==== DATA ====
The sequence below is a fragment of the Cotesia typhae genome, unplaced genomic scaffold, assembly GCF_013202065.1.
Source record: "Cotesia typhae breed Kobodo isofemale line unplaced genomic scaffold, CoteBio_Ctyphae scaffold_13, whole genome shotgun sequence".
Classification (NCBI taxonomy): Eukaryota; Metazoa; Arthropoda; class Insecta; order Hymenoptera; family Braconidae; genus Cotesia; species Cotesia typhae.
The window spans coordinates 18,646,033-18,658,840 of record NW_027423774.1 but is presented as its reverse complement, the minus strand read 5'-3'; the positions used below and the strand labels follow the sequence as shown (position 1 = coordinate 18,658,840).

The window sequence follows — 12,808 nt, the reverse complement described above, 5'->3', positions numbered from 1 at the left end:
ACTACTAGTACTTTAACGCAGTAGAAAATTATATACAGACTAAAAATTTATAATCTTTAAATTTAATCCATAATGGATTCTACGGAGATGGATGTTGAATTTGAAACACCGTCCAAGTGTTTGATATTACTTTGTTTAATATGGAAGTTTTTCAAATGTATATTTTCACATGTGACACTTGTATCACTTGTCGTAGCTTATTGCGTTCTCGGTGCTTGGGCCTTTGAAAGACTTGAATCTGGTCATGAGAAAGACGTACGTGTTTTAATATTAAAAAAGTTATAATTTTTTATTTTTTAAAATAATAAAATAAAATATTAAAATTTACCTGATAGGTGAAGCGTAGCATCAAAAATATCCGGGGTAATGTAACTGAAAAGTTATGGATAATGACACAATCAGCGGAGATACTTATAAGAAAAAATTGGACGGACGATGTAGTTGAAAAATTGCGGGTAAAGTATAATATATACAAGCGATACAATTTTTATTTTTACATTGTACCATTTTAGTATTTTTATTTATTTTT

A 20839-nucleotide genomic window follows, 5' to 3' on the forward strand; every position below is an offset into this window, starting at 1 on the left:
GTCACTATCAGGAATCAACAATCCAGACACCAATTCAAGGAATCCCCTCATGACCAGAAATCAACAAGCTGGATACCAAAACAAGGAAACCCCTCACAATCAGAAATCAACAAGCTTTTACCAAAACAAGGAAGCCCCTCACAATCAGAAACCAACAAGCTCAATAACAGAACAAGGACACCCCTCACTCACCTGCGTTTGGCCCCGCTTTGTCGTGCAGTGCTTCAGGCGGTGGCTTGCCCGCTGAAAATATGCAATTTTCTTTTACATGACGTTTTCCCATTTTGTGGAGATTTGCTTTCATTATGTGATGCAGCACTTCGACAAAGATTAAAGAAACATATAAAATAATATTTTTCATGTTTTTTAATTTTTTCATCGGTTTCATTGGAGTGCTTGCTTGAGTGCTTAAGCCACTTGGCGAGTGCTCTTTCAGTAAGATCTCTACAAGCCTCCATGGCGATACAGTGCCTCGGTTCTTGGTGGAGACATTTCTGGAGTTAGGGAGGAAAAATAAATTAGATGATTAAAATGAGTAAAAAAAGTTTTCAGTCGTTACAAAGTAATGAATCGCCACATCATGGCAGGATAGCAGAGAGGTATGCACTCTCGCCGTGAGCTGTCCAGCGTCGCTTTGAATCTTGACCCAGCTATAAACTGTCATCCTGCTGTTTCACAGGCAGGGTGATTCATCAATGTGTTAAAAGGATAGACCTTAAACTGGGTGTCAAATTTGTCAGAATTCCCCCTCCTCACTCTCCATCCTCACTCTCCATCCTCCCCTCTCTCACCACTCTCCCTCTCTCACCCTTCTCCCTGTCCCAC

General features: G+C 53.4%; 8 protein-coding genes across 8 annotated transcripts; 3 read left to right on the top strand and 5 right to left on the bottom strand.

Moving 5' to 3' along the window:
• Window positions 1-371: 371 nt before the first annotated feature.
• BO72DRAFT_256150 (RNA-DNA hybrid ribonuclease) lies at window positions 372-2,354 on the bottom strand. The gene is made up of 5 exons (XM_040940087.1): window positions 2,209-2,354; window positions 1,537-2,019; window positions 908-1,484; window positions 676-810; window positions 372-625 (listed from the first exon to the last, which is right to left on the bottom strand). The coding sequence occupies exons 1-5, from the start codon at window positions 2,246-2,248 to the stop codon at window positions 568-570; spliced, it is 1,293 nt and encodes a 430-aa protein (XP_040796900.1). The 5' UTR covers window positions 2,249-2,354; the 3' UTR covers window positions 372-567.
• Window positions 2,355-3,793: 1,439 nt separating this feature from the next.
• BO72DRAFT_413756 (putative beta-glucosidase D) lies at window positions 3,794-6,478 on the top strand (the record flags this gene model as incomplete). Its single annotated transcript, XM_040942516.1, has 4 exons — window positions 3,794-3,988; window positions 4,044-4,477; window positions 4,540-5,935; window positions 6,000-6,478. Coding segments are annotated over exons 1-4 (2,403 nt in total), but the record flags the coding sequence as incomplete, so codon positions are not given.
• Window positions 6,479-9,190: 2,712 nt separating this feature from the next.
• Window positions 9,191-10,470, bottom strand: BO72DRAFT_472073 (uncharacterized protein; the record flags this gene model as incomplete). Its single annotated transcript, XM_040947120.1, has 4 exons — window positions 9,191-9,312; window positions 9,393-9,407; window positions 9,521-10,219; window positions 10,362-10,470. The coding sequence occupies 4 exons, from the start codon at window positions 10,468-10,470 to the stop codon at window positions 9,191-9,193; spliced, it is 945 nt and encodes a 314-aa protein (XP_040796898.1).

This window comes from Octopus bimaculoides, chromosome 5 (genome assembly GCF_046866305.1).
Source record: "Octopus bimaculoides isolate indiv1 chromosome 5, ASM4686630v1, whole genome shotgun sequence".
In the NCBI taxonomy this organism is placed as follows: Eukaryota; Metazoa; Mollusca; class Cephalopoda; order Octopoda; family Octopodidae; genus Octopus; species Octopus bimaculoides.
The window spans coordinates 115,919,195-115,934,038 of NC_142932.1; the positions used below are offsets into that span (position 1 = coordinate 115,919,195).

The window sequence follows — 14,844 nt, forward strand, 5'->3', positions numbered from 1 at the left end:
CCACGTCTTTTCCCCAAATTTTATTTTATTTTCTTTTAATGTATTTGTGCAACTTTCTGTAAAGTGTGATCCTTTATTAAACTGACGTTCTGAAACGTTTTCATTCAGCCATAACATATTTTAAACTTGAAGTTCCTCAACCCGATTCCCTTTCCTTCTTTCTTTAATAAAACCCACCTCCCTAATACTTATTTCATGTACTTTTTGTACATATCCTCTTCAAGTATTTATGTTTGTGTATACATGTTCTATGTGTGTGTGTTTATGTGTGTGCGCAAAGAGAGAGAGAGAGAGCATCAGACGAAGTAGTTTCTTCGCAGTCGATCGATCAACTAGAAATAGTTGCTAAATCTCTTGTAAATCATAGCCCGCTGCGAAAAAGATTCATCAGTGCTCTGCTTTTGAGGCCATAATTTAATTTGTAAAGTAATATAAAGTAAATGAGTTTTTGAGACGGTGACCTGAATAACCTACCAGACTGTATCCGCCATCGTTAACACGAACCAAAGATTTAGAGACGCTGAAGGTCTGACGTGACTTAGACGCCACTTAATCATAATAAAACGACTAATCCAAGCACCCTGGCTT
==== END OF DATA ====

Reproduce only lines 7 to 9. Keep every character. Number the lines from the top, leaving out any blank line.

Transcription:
A 20839-nucleotide genomic window follows, 5' to 3' on the forward strand; every position below is an offset into this window, starting at 1 on the left:
GTCACTATCAGGAATCAACAATCCAGACACCAATTCAAGGAATCCCCTCATGACCAGAAATCAACAAGCTGGATACCAAAACAAGGAAACCCCTCACAATCAGAAATCAACAAGCTTTTACCAAAACAAGGAAGCCCCTCACAATCAGAAACCAACAAGCTCAATAACAGAACAAGGACACCCCTCACTCACCTGCGTTTGGCCCCGCTTTGTCGTGCAGTGCTTCAGGCGGTGGCTTGCCCGCTGAAAATATGCAATTTTCTTTTACATGACGTTTTCCCATTTTGTGGAGATTTGCTTTCATTATGTGATGCAGCACTTCGACAAAGATTAAAGAAACATATAAAATAATATTTTTCATGTTTTTTAATTTTTTCATCGGTTTCATTGGAGTGCTTGCTTGAGTGCTTAAGCCACTTGGCGAGTGCTCTTTCAGTAAGATCTCTACAAGCCTCCATGGCGATACAGTGCCTCGGTTCTTGGTGGAGACATTTCTGGAGTTAGGGAGGAAAAATAAATTAGATGATTAAAATGAGTAAAAAAAGTTTTCAGTCGTTACAAAGTAATGAATCGCCACATCATGGCAGGATAGCAGAGAGGTATGCACTCTCGCCGTGAGCTGTCCAGCGTCGCTTTGAATCTTGACCCAGCTATAAACTGTCATCCTGCTGTTTCACAGGCAGGGTGATTCATCAATGTGTTAAAAGGATAGACCTTAAACTGGGTGTCAAATTTGTCAGAATTCCCCCTCCTCACTCTCCATCCTCACTCTCCATCCTCCCCTCTCTCACCACTCTCCCTCTCTCACCCTTCTCCCTGTCCCAC

General features: G+C 53.4%; 8 protein-coding genes across 8 annotated transcripts; 3 read left to right on the top strand and 5 right to left on the bottom strand.